This article was originally published in the August 2021 issue of 48° North. 

Race Week 2021 in Anacortes had so many unbelievably good parts — it is a grand Pacific Northwest tradition in a great new venue and lots of us sailors agreed… we had some of the best racing conditions ever.

And still, from the racer’s perspective, I must admit that it is difficult to sum up the week after the unimaginable tragedy our fleet experienced at Race Week this year (more details on page 44). From talking with our crew and many others, I felt it was important to begin by honoring Greg Mueller’s memory, and by doing what many of us did as we processed such sad news: reflect on what sailing means to all of us.

Sailing is about teammates who become your family and seeking out the good times. It’s about experiencing all that the ocean has to offer and challenging yourself race after race. Losing one of our own was a sobering reminder of how quickly things can go sideways. Something that struck me is that, for most of my friends, this was not their first regatta where the unthinkable had happened. With heavy hearts, we’ve been going over our safety drills and briefings much more often. My heart goes out to the family and crew of With Grace, and I know the entire community echoes my heartfelt condolences in this difficult time. Greg will not be forgotten.

Anacortes was a strikingly beautiful venue, and sailors will surely be talking about this inaugural year there for years to come. With the San Juan Islands in view and a prevailing westerly, this course absolutely delivered. Every afternoon, almost without fail, it turned warm and windy. Monday and Friday more so than the rest, but every day offered a different challenge and something new to learn about the racing area northeast of Guemes Island. It was all about getting to the favored side first — in constantly shifting conditions, it could be either side — and clean roundings. The windward and leeward marks were guaranteed to be busy with almost 70 boats registered across 11 different classes. We were so excited to be exploring a brand new racing area, and I think we had all been looking forward to being a part of the very first Anacortes Race Week.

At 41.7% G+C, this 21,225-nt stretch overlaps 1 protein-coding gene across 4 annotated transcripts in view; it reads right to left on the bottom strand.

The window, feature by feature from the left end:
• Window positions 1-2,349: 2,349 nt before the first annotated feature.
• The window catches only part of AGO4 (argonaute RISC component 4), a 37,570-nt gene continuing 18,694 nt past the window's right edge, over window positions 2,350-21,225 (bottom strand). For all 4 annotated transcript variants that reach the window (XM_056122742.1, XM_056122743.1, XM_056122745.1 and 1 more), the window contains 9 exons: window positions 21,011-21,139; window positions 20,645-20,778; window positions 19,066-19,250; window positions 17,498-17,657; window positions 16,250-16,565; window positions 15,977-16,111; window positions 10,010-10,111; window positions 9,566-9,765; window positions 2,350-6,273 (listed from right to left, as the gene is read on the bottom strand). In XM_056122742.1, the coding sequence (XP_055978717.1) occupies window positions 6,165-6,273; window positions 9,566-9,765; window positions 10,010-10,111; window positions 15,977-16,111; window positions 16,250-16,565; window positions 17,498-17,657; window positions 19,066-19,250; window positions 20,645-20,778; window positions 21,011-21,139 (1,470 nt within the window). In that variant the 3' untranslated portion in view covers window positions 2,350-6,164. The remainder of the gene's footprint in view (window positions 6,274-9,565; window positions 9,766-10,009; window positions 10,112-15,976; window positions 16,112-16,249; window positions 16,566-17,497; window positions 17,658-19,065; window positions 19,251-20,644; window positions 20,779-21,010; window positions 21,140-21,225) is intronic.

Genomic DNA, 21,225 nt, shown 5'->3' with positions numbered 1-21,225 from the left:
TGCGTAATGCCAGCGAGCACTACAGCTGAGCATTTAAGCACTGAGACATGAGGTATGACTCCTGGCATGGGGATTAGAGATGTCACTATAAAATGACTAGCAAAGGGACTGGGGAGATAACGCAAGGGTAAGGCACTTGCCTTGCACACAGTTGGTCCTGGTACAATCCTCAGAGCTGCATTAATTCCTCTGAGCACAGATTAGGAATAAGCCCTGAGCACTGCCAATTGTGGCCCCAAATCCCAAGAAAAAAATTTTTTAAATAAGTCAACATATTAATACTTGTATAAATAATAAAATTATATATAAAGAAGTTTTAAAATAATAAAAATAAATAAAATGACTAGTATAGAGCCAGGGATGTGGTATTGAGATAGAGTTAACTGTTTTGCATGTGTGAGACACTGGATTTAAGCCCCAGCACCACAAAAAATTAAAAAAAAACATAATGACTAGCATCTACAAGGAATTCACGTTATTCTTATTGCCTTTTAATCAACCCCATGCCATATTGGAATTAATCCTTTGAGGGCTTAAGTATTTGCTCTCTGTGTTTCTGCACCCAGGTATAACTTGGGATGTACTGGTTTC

Like so many others, Race Week had taken a year off last year, so it was wonderful to see some of the stalwart Race Week boats and fleets back for this regatta. There were four one design classes: Melges 24s, J/105s, J/80s, and the growing fleet of J/70s from the San Juans area — each of which had very close racing. The PHRF classes had a predictably wide range of boats and ratings. The cruising class returned this year with two boats. And new this year was an ORC class that drew three TP52s and the Riptide 41, Blue.

I’m the bow person on the Farr 30 Nefarious and our class (PHRF 3) was super competitive this year. We were in fun and fast company with quite a few asymmetrical spinnaker boats on the water (the Farr 30 typically uses symmetrical spinnakers flown off a traditional pole) and some really smart local sailors in the mix. Big congrats to J/111 Recon for sailing an excellent regatta and catching every shift. They were the boat to watch, and some of the crew are dear friends from my Melges racing days. We shared a finger pier with One Design 35, Shrek, and spent a lot of time vying with them and Time Warp out on the water. One of the highlights of my week was the afternoons spent on the dock socializing, with all the awesome competitors together in one spot. We saw so many friends we hadn’t gotten a chance to catch up with since a covid, and we thoroughly enjoyed swapping race stories over cold beers and water gun fights. It was a blissful week of bonfires on the beach, crew dinners, and even a Gertrude’s Hearse concert.

Our crew included skipper and owner Dan Randolph, Scott Peterson as main trimmer, Sean Cox, Ray Hines, and Jeff Snell rotating on jib and spin trim, Alan Johnson as tactician, Jeannine Mackie in the pit, and me. My other half, Jarod Fisher, was sailing on the other Farr 30 Bat Out of Hell in the fleet — we prefer to race against each other.